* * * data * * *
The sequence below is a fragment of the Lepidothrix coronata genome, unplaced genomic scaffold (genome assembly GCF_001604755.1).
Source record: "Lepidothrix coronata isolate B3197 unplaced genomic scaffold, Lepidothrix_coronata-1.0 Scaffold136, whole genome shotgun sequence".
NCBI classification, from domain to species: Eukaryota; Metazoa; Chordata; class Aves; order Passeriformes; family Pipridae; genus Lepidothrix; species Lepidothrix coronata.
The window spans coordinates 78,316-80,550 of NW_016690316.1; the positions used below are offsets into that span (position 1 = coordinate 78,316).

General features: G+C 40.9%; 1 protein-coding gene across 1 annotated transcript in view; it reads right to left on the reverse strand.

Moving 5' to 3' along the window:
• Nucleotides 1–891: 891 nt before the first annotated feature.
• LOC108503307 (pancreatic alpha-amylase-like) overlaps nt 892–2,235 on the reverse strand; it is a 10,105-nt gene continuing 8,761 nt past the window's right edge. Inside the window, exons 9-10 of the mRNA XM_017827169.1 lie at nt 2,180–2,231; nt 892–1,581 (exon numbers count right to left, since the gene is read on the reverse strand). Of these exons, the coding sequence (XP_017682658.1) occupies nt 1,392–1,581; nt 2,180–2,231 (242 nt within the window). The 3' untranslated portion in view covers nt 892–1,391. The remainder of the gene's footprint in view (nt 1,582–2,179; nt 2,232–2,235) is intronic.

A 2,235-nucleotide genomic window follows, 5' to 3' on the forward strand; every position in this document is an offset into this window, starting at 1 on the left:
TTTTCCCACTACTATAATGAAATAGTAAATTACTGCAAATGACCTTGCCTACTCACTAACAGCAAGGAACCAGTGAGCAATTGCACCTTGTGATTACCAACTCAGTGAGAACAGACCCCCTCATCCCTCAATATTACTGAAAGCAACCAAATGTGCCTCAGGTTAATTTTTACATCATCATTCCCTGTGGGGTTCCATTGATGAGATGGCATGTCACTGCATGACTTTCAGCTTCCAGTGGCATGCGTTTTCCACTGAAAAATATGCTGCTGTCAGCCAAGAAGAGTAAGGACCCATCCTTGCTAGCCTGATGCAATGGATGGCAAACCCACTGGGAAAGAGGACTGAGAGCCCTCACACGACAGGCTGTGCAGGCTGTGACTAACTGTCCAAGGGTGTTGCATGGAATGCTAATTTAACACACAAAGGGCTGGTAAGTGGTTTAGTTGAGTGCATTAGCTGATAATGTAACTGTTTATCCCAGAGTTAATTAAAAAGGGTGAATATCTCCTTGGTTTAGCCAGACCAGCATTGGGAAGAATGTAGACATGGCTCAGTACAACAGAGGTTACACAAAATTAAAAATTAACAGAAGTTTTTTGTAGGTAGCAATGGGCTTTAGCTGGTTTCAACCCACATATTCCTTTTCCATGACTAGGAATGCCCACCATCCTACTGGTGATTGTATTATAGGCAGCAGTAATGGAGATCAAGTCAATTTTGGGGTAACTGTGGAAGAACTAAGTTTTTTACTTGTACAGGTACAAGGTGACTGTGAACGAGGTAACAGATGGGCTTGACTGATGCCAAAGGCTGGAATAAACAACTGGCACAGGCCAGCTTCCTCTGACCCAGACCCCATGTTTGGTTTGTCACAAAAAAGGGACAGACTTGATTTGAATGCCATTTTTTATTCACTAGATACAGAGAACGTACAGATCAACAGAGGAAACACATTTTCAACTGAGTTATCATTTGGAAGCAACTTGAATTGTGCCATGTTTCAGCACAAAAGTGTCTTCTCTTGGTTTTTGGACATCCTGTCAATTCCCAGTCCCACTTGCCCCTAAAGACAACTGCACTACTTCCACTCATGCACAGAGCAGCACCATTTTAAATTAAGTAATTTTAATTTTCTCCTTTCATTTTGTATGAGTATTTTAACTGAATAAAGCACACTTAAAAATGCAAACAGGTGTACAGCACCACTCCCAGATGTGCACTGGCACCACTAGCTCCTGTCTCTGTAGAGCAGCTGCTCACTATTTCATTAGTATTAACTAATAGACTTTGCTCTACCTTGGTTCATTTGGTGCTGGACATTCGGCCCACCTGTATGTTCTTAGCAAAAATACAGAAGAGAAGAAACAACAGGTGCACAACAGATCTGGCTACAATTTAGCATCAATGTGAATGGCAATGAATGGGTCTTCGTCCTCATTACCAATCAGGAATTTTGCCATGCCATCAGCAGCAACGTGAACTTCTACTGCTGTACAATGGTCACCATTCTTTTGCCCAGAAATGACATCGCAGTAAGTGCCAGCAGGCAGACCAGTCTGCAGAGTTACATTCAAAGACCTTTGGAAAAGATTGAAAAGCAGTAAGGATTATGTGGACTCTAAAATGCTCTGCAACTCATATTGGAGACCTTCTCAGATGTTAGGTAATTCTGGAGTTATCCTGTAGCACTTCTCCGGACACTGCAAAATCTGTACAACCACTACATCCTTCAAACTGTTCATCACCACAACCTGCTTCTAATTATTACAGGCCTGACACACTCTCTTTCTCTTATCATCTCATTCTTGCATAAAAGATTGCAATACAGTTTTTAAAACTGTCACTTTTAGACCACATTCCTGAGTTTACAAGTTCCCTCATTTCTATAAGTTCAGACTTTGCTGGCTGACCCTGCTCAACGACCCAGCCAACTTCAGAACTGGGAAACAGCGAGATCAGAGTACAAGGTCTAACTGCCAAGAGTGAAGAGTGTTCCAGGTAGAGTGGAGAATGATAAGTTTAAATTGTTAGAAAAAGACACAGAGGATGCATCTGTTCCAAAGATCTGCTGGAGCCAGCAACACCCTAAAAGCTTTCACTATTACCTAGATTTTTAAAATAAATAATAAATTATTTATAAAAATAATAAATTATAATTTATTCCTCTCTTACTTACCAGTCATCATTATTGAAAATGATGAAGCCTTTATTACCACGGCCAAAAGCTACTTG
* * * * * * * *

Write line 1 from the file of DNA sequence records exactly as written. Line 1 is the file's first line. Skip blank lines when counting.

The sequence below is a fragment of the Lepidothrix coronata genome, unplaced genomic scaffold (genome assembly GCF_001604755.1).